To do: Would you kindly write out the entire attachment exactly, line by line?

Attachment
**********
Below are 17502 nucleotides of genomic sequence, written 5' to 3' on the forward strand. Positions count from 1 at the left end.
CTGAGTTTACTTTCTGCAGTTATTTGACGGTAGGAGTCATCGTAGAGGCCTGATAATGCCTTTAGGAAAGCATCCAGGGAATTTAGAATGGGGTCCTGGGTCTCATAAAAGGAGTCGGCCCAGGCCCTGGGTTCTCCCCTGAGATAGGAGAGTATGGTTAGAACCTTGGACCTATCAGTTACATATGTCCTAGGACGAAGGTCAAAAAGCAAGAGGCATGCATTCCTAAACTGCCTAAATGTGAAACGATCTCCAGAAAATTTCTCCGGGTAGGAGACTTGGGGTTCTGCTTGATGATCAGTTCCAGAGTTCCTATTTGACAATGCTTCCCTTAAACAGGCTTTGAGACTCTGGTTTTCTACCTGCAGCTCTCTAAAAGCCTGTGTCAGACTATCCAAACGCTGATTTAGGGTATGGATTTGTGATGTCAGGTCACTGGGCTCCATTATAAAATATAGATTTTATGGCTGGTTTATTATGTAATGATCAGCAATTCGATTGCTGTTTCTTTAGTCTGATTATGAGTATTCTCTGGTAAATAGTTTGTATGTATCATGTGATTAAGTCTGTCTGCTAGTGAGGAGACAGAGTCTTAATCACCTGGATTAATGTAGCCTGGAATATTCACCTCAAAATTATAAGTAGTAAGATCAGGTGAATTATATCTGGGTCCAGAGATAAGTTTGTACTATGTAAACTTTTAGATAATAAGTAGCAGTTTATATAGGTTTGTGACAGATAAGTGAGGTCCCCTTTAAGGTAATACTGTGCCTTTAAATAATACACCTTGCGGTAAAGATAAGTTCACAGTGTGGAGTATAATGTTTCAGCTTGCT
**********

Below are 17502 nucleotides of genomic sequence, written 5' to 3' on the forward strand. Positions count from 1 at the left end.
CTGAGTTTACTTTCTGCAGTTATTTGACGGTAGGAGTCATCGTAGAGGCCTGATAATGCCTTTAGGAAAGCATCCAGGGAATTTAGAATGGGGTCCTGGGTCTCATAAAAGGAGTCGGCCCAGGCCCTGGGTTCTCCCCTGAGATAGGAGAGTATGGTTAGAACCTTGGACCTATCAGTTACATATGTCCTAGGACGAAGGTCAAAAAGCAAGAGGCATGCATTCCTAAACTGCCTAAATGTGAAACGATCTCCAGAAAATTTCTCCGGGTAGGAGACTTGGGGTTCTGCTTGATGATCAGTTCCAGAGTTCCTATTTGACAATGCTTCCCTTAAACAGGCTTTGAGACTCTGGTTTTCTACCTGCAGCTCTCTAAAAGCCTGTGTCAGACTATCCAAACGCTGATTTAGGGTATGGATTTGTGATGTCAGGTCACTGGGCTCCATTATAAAATATAGATTTTATGGCTGGTTTATTATGTAATGATCAGCAATTCGATTGCTGTTTCTTTAGTCTGATTATGAGTATTCTCTGGTAAATAGTTTGTATGTATCATGTGATTAAGTCTGTCTGCTAGTGAGGAGACAGAGTCTTAATCACCTGGATTAATGTAGCCTGGAATATTCACCTCAAAATTATAAGTAGTAAGATCAGGTGAATTATATCTGGGTCCAGAGATAAGTTTGTACTATGTAAACTTTTAGATAATAAGTAGCAGTTTATATAGGTTTGTGACAGATAAGTGAGGTCCCCTTTAAGGTAATACTGTGCCTTTAAATAATACACCTTGCGGTAAAGATAAGTTCACAGTGTGGAGTATAATGTTTCAGCTTGCT